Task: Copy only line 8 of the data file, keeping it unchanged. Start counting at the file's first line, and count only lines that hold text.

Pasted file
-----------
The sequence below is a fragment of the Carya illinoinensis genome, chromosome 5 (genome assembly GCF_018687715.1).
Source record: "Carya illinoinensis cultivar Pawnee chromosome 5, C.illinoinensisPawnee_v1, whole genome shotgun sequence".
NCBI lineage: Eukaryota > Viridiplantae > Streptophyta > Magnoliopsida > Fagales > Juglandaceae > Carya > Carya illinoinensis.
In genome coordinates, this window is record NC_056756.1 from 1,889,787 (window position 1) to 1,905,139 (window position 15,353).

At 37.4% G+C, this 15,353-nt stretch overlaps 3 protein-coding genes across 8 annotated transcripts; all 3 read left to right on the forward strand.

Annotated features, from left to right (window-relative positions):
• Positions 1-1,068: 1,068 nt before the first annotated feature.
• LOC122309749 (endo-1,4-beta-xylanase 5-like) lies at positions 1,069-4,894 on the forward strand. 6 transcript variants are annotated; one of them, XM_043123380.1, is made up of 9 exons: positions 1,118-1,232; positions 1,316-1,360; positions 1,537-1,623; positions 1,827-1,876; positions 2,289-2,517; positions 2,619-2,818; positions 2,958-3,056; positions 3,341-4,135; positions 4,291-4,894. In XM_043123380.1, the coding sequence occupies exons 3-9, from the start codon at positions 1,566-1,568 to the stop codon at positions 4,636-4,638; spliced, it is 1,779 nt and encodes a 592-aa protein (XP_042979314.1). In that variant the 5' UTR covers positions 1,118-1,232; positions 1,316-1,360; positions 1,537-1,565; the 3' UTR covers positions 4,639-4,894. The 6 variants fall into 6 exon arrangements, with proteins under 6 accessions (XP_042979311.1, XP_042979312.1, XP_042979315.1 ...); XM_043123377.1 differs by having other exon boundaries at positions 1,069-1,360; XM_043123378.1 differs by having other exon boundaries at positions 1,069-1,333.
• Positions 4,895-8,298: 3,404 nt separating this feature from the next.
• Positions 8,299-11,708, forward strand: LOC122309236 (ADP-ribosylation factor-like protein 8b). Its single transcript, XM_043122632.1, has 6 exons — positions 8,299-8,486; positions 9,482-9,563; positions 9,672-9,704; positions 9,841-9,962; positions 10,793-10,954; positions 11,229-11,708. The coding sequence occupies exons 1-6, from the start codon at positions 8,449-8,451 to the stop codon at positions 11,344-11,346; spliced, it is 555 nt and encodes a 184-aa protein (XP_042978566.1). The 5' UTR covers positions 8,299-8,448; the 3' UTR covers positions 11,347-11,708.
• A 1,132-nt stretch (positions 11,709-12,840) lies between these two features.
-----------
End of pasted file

• LOC122309749 (endo-1,4-beta-xylanase 5-like) lies at positions 1,069-4,894 on the forward strand. 6 transcript variants are annotated; one of them, XM_043123380.1, is made up of 9 exons: positions 1,118-1,232; positions 1,316-1,360; positions 1,537-1,623; positions 1,827-1,876; positions 2,289-2,517; positions 2,619-2,818; positions 2,958-3,056; positions 3,341-4,135; positions 4,291-4,894. In XM_043123380.1, the coding sequence occupies exons 3-9, from the start codon at positions 1,566-1,568 to the stop codon at positions 4,636-4,638; spliced, it is 1,779 nt and encodes a 592-aa protein (XP_042979314.1). In that variant the 5' UTR covers positions 1,118-1,232; positions 1,316-1,360; positions 1,537-1,565; the 3' UTR covers positions 4,639-4,894. The 6 variants fall into 6 exon arrangements, with proteins under 6 accessions (XP_042979311.1, XP_042979312.1, XP_042979315.1 ...); XM_043123377.1 differs by having other exon boundaries at positions 1,069-1,360; XM_043123378.1 differs by having other exon boundaries at positions 1,069-1,333.